The beekeeper’s smoker is seen as an essential piece of equipment; it is certainly the most effective way of putting manners on the bees but it is not always either appropriate or necessary. Consider for a moment the lion tamer – he doesn’t rush at his animals jabbing away with his chair but if he needs them, his whip and his chair are at hand; the beekeeper should view his smoker the same way.
The smoker works by diverting the bees’ attention from one perceived threat – you – to a greater fear – fire. However, there are ways of going through your bees without them even noticing you are there at all, let alone a threat. If you can master the following techniques you will be able tip-toe through your bees and observe them behaving naturally and enjoy your beekeeping much more.
However, things do go wrong so always have your smoker with you just in case, especially later in the year when your bees are feeling their own strength and have honey to defend.
- Light your smoker. Click here for more about that dark art;
- Get yourself a water sprayer and make sure it’s only got water in it – not insecticide;
- Have an empty nuc box close by;
- Wear lightweight rubber gloves – Marigolds are the best. Bees sting quite easily through them but they will allow you to be more dextrous and polite;
- Never allow yourself to get into the habit of crushing bees, if you do they will notice you and they will attack you and one day it will be the queen you crush;
- Pretend you are a bomb disposal expert and approach your hives with the respect you would give to a row of ticking bombs;
- Do not smoke the entrance but do make sure your smoker is still alight and give it a few puffs now and then to keep it going;
- Gently remove the roof and set it upside down on the ground by your side;
- Insert your hive tool under the crown board, place your other hand above it and prise it free all the way round, as gently and quietly as possible – twist it a bit if need be but do not lift it straight off;
- Once it’s free, rest a short while till you hear the stroppy buzzing die down;
- Hum a little tune;
- Now slowly lift off the crown board – do not shake off the bees, just place it bee side down on the upturned roof. As long as you didn’t smoke the entrance it is unlikely your queen will be on the crownboard;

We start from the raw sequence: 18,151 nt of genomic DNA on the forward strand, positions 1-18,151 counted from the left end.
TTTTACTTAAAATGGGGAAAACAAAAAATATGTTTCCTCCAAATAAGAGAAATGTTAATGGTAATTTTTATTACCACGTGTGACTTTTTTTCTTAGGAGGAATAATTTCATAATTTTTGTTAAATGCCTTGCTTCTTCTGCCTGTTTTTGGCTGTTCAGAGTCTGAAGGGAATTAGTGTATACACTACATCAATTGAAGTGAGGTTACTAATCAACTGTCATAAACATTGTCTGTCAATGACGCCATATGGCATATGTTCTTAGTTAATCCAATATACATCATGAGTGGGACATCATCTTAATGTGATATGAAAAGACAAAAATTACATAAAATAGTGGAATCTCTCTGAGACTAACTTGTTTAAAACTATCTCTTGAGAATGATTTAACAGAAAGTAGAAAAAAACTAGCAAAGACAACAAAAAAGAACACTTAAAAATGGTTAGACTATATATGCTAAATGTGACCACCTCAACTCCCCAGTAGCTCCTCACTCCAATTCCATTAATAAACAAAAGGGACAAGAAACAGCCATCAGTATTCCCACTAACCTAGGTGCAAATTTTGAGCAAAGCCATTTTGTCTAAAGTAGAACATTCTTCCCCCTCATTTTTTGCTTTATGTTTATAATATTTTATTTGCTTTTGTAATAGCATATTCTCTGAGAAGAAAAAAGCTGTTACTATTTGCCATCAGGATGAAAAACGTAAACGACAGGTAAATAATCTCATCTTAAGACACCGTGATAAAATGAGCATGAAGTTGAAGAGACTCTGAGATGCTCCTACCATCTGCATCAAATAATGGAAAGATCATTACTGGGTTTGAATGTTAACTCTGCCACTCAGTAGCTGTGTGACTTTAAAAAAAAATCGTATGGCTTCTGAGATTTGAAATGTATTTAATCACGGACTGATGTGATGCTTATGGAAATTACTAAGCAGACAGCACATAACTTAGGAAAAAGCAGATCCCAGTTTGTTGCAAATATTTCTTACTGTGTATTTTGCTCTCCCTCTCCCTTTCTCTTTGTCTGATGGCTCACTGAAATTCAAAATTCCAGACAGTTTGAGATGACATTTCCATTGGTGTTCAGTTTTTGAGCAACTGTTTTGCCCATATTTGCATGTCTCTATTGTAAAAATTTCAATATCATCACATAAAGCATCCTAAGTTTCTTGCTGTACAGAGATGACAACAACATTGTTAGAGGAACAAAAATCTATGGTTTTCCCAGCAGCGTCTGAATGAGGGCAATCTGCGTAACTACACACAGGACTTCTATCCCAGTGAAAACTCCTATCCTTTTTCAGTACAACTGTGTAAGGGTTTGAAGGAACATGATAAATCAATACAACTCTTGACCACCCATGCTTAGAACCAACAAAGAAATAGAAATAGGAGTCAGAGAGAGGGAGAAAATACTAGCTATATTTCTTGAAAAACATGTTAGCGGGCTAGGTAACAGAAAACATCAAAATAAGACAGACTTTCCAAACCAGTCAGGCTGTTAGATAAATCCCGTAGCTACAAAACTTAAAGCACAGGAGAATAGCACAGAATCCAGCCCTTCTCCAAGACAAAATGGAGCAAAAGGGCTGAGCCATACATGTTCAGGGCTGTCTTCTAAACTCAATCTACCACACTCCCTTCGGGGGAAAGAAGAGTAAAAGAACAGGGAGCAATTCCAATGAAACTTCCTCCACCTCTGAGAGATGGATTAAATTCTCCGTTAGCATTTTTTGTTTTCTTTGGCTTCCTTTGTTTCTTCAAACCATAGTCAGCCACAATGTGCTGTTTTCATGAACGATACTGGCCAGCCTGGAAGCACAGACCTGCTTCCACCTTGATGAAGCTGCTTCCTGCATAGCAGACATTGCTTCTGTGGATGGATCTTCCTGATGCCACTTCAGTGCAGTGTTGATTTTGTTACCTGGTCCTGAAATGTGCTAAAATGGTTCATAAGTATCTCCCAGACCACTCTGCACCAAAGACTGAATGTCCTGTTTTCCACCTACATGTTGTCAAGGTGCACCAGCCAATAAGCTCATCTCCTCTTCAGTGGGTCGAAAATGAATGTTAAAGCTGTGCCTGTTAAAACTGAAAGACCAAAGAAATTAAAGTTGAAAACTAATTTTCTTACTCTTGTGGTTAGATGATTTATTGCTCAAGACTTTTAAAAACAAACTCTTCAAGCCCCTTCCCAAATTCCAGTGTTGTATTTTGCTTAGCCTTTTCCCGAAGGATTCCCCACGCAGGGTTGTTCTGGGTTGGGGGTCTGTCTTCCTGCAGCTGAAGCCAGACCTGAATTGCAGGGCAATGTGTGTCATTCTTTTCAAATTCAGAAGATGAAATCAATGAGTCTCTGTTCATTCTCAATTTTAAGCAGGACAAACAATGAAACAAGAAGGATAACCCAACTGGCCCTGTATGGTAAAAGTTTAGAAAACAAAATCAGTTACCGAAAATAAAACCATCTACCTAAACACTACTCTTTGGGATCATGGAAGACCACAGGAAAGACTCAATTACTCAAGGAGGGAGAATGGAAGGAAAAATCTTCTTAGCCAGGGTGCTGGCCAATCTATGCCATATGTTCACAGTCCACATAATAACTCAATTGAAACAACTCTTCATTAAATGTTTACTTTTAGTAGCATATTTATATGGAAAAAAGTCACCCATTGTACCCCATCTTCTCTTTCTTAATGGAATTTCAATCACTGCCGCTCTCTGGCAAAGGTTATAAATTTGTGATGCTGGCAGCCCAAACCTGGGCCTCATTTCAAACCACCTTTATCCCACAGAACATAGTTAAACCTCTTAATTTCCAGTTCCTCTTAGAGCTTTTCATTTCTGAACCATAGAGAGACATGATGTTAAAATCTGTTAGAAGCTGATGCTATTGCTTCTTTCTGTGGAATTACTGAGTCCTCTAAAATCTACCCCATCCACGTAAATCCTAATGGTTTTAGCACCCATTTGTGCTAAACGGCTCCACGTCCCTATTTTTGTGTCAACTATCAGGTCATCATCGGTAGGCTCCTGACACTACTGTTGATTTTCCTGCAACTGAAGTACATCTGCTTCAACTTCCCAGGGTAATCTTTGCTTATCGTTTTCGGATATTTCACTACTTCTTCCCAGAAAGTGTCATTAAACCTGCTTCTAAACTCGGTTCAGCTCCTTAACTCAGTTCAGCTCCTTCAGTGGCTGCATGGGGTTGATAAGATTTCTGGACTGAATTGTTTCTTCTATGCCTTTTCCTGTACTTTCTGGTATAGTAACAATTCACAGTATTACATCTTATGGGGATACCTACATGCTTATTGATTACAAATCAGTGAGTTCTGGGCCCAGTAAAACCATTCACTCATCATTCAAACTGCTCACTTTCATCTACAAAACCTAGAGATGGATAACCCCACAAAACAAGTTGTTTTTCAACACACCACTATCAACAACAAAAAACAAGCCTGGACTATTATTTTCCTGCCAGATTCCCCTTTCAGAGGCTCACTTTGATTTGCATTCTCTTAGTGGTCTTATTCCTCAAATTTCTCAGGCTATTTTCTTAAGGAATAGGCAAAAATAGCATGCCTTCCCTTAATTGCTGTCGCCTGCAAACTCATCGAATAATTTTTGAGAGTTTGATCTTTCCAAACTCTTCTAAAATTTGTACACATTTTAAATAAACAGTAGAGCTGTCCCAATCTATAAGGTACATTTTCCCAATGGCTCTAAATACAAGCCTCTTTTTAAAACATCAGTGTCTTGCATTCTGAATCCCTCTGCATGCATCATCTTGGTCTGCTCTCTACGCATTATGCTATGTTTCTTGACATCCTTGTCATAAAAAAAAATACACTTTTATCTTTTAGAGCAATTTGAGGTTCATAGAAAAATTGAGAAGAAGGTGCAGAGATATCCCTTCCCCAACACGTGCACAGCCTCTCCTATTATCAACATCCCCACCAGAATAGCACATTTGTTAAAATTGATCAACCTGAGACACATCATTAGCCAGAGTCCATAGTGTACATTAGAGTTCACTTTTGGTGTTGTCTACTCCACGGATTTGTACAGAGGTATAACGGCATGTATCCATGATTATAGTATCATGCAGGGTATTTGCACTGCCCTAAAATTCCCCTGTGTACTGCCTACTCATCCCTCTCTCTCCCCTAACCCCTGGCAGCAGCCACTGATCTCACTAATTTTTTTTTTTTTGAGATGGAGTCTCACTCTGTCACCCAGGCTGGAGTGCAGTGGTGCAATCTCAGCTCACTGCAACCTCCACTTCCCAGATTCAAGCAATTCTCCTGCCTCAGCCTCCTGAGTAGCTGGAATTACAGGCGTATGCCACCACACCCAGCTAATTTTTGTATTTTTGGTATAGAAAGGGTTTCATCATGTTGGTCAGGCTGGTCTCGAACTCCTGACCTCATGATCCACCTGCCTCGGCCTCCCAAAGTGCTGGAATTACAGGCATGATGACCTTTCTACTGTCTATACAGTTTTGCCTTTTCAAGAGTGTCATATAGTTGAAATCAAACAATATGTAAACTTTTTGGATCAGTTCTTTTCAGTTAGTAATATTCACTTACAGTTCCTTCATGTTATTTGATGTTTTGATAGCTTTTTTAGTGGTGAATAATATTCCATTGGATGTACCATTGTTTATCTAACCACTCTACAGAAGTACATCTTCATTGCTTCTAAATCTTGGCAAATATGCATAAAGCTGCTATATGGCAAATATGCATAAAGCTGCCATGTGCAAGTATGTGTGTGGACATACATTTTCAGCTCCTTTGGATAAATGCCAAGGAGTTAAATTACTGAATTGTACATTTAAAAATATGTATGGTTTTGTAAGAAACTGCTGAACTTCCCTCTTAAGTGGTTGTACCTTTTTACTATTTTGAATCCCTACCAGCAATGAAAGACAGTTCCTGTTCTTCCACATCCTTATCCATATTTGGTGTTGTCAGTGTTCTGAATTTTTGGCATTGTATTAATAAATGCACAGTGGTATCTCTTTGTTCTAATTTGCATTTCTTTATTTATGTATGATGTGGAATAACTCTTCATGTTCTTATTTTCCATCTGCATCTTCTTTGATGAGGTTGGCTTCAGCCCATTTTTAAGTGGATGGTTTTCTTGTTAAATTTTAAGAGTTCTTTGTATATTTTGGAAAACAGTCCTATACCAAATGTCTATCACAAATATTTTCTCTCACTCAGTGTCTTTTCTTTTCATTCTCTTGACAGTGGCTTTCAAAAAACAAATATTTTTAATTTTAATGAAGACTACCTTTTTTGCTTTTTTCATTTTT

- Do not start scraping at the brace comb yet;
- Look into the top of your hive and note where the centre of the cluster is then locate a frame which looks like it might come free without a fight preferably well away from the broodnest;
- If your bees are coming up at you a bit spray them with a little water. This will prevent them from flying but will not divert them in the way smoke would so continue not to annoy them;
- Slow your movements;
- On no account crush bees. If you do, they will be after you and they will sting you and when they begin to sting you – you have begun to lose;
- Now start to free that frame. There is a way of doing this with the minimum of noise and vibration – use your loaf because words fail me here;
- Gently lift the frame out trying not to roll bees. Do not shake it. Make sure the queen is not on it and place it in the empty nuc. If you need more space lift out another and place it in the nuc. No shaking!
- Alternatively, you can put the frame with the queen on it in the nuc for safe keeping.
- Proceed now to work your way through the hive frame by frame till you find the first frame with brood then start to look for the queen;
- Always check the dark side of the frame first as the queen will move away from the light;
- Unless you have disturbed the bees she will almost certainly be on a frame with eggs and you may even catch her in the act of laying. Let her finish before you mark her;
- Once you have found the queen and established that all is well, you can put the hive back together again. This is where the smoker does come in really handy – blow a few puffs across the top bars, not down into the hive, just enough to send the bees down. Now you can scrape the top bars without chopping their heads off;
- If you need to shake bees – spray them a little to wet their wings first then shake away – the water will stop them flying back up at you.
There now – wasn’t that better?
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